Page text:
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Microbiome research

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Microbiome research


What to study?

  • Static Part: What is Microbiome research, significance of Human Microbiome.
  • Dynamic and Current: Indian project on Microbiome research, concerns, potential and challenges ahead.


Why in News?

From November 19 to 22, Pune hosted an international conference on microbiome research — a field of study that is still in its infancy in India.


What is “Human Microbiome”?

The human body carries diverse communities of microorganisms, which are mainly bacterial. These are referred to as “human microbiome”.


Their role:

These organisms play a key role in many aspects of host physiology, ranging from metabolism of otherwise complex indigestible carbohydrates and fats to producing essential vitamins, maintaining immune systems and acting as a first line of defense against pathogens.


Significance of research on the human microbiome:

Research on the human microbiome has thrown light on various aspects — how different parts of the human body are occupied by characteristic microbial communities, and how various factors contribute in shaping the composition of the microbiome, including the genetics, dietary habits, age, geographic location and ethnicity. These studies laid a strong foundation to decipher the microbiome’s implications on health and a wide range of diseases.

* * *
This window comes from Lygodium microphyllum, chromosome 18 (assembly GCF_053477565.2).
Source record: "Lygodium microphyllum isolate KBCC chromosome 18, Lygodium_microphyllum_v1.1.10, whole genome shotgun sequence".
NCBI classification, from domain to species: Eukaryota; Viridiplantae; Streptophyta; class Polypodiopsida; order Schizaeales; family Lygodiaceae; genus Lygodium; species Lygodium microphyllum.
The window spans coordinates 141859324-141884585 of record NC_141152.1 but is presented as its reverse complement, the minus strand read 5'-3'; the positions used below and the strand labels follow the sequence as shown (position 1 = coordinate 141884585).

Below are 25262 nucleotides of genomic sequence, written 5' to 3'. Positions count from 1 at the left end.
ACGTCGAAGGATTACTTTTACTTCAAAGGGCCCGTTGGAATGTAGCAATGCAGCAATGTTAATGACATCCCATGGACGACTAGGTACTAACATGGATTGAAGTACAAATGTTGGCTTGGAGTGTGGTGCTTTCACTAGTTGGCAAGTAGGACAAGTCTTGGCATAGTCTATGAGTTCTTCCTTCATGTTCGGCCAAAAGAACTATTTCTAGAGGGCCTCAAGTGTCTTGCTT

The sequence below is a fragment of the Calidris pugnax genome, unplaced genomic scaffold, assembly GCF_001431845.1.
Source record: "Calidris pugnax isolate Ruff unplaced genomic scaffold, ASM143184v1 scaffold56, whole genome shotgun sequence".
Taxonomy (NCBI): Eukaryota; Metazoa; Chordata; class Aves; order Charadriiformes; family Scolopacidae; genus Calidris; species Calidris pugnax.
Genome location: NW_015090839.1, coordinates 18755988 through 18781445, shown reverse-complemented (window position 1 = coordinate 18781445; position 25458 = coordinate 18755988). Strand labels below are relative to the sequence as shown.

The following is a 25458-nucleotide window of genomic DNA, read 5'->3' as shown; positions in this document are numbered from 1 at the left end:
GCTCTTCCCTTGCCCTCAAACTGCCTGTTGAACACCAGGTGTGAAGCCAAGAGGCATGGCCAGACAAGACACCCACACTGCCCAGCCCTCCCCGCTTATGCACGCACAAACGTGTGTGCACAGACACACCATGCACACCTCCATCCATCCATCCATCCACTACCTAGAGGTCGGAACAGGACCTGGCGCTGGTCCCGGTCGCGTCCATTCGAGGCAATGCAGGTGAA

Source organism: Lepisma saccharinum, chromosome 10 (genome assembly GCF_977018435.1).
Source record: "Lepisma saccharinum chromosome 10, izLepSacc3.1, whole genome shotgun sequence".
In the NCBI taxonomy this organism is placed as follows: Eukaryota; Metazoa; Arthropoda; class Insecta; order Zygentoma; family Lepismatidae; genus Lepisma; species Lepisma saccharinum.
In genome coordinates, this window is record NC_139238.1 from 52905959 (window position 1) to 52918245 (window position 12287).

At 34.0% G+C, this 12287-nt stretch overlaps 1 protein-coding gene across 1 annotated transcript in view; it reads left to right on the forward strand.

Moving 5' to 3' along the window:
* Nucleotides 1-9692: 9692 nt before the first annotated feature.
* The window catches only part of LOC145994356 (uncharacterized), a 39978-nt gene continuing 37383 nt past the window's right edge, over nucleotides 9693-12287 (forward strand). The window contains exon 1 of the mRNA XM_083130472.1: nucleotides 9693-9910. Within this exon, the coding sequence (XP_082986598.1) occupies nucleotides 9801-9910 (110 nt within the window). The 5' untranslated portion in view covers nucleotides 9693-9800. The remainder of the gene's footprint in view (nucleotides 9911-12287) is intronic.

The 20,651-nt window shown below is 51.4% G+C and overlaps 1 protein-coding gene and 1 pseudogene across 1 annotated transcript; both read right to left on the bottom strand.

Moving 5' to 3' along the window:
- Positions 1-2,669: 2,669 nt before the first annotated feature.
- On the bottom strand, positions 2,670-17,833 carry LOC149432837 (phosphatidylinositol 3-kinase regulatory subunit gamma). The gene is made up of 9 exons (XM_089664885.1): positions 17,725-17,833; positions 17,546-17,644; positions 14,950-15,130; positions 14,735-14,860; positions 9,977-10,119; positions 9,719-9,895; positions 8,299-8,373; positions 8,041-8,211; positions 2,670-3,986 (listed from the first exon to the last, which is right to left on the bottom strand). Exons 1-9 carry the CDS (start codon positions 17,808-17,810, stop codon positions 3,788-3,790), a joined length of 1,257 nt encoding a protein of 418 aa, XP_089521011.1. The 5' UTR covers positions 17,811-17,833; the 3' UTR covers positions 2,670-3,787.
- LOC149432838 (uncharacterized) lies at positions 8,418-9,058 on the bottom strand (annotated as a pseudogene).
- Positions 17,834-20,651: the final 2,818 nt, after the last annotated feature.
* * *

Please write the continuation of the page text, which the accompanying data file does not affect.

India’s project:

India has proposed a project that would study and map the human microbiome across the country. The Rs 150-crore project will get approval soon.

  • The project will include collection of saliva, stool and skin swabs of 20,000 Indians across various ethnic groups from different geographical regions. India provides for a wide range of research with more than 4,500 ethnic groups and presence of two global biodiversity hotspots (Himalayan range and Western Ghats).



Scientists at NCSS have conducted a meta-analysis on gut microbiota of healthy Indian individuals and compared it with that of individuals from other parts of the world. It shows that the Indian population harbours a distinct gut microbial community, which, scientists say, calls for an in-depth investigation of the Indian microbiome.

India has a large number of tribal populations largely unaffected by “modern” diet and lifestyle. The prevalence of lifestyle-related disorders such as obesity and diabetes has been known to be significantly lower compared to the non-tribal (urbanised) populations across the globe. Hence, scientists say, a study on the tribal population would help improve knowledge of evolution of the mutualism between gut microbiota and the host.

Sources: Indian Express.